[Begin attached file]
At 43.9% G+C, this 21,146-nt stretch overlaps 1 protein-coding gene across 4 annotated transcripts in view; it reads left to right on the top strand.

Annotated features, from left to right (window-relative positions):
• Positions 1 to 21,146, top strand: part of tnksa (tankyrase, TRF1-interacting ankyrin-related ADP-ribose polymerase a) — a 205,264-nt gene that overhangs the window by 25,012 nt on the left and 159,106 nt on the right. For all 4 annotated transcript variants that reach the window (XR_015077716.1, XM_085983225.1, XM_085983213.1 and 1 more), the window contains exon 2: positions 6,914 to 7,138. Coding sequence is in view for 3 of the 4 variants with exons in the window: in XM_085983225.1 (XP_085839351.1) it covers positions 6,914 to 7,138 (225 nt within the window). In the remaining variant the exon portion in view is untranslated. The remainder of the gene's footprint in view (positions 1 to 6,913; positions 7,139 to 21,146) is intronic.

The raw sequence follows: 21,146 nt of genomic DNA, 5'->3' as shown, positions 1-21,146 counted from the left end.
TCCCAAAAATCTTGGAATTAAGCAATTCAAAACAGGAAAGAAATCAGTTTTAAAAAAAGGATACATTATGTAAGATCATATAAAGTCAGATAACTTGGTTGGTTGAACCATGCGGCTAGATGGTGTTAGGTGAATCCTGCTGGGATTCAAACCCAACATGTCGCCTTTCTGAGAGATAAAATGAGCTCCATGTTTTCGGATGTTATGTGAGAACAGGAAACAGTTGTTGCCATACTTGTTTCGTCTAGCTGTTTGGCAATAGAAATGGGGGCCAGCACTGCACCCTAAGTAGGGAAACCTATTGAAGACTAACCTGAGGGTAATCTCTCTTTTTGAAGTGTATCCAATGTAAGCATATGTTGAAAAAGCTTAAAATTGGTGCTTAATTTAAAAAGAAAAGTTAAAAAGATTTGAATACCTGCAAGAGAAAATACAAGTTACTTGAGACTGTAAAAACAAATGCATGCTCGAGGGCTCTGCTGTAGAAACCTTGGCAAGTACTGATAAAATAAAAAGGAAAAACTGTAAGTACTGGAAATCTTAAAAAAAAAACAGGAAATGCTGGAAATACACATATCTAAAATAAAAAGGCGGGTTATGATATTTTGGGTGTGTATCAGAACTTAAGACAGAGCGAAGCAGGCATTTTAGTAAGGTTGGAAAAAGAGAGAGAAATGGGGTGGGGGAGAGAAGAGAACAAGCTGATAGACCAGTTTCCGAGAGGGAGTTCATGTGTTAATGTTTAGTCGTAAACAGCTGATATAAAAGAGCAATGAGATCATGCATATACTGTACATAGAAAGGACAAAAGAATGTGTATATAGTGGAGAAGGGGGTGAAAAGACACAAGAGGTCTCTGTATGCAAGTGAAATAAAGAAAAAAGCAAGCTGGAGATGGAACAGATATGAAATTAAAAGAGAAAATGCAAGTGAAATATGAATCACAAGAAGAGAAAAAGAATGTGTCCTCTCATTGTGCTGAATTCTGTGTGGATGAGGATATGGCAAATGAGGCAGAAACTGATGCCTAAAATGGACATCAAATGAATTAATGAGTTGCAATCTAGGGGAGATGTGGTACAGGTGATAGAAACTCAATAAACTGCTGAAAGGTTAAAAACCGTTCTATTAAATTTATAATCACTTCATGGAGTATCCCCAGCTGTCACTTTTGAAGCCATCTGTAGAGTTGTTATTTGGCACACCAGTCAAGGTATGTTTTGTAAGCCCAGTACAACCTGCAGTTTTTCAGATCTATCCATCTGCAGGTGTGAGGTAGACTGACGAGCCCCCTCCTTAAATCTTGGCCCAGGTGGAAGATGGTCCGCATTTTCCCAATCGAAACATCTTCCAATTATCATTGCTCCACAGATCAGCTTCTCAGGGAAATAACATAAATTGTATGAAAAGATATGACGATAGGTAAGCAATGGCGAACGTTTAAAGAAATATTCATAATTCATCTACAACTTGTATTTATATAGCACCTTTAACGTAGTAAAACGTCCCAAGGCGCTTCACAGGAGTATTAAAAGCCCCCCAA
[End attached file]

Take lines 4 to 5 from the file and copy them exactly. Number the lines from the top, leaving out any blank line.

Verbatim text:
The raw sequence follows: 21,146 nt of genomic DNA, 5'->3' as shown, positions 1-21,146 counted from the left end.
TCCCAAAAATCTTGGAATTAAGCAATTCAAAACAGGAAAGAAATCAGTTTTAAAAAAAGGATACATTATGTAAGATCATATAAAGTCAGATAACTTGGTTGGTTGAACCATGCGGCTAGATGGTGTTAGGTGAATCCTGCTGGGATTCAAACCCAACATGTCGCCTTTCTGAGAGATAAAATGAGCTCCATGTTTTCGGATGTTATGTGAGAACAGGAAACAGTTGTTGCCATACTTGTTTCGTCTAGCTGTTTGGCAATAGAAATGGGGGCCAGCACTGCACCCTAAGTAGGGAAACCTATTGAAGACTAACCTGAGGGTAATCTCTCTTTTTGAAGTGTATCCAATGTAAGCATATGTTGAAAAAGCTTAAAATTGGTGCTTAATTTAAAAAGAAAAGTTAAAAAGATTTGAATACCTGCAAGAGAAAATACAAGTTACTTGAGACTGTAAAAACAAATGCATGCTCGAGGGCTCTGCTGTAGAAACCTTGGCAAGTACTGATAAAATAAAAAGGAAAAACTGTAAGTACTGGAAATCTTAAAAAAAAAACAGGAAATGCTGGAAATACACATATCTAAAATAAAAAGGCGGGTTATGATATTTTGGGTGTGTATCAGAACTTAAGACAGAGCGAAGCAGGCATTTTAGTAAGGTTGGAAAAAGAGAGAGAAATGGGGTGGGGGAGAGAAGAGAACAAGCTGATAGACCAGTTTCCGAGAGGGAGTTCATGTGTTAATGTTTAGTCGTAAACAGCTGATATAAAAGAGCAATGAGATCATGCATATACTGTACATAGAAAGGACAAAAGAATGTGTATATAGTGGAGAAGGGGGTGAAAAGACACAAGAGGTCTCTGTATGCAAGTGAAATAAAGAAAAAAGCAAGCTGGAGATGGAACAGATATGAAATTAAAAGAGAAAATGCAAGTGAAATATGAATCACAAGAAGAGAAAAAGAATGTGTCCTCTCATTGTGCTGAATTCTGTGTGGATGAGGATATGGCAAATGAGGCAGAAACTGATGCCTAAAATGGACATCAAATGAATTAATGAGTTGCAATCTAGGGGAGATGTGGTACAGGTGATAGAAACTCAATAAACTGCTGAAAGGTTAAAAACCGTTCTATTAAATTTATAATCACTTCATGGAGTATCCCCAGCTGTCACTTTTGAAGCCATCTGTAGAGTTGTTATTTGGCACACCAGTCAAGGTATGTTTTGTAAGCCCAGTACAACCTGCAGTTTTTCAGATCTATCCATCTGCAGGTGTGAGGTAGACTGACGAGCCCCCTCCTTAAATCTTGGCCCAGGTGGAAGATGGTCCGCATTTTCCCAATCGAAACATCTTCCAATTATCATTGCTCCACAGATCAGCTTCTCAGGGAAATAACATAAATTGTATGAAAAGATATGACGATAGGTAAGCAATGGCGAACGTTTAAAGAAATATTCATAATTCATCTACAACTTGTATTTATATAGCACCTTTAACGTAGTAAAACGTCCCAAGGCGCTTCACAGGAGTATTAAAAGCCCCCCAA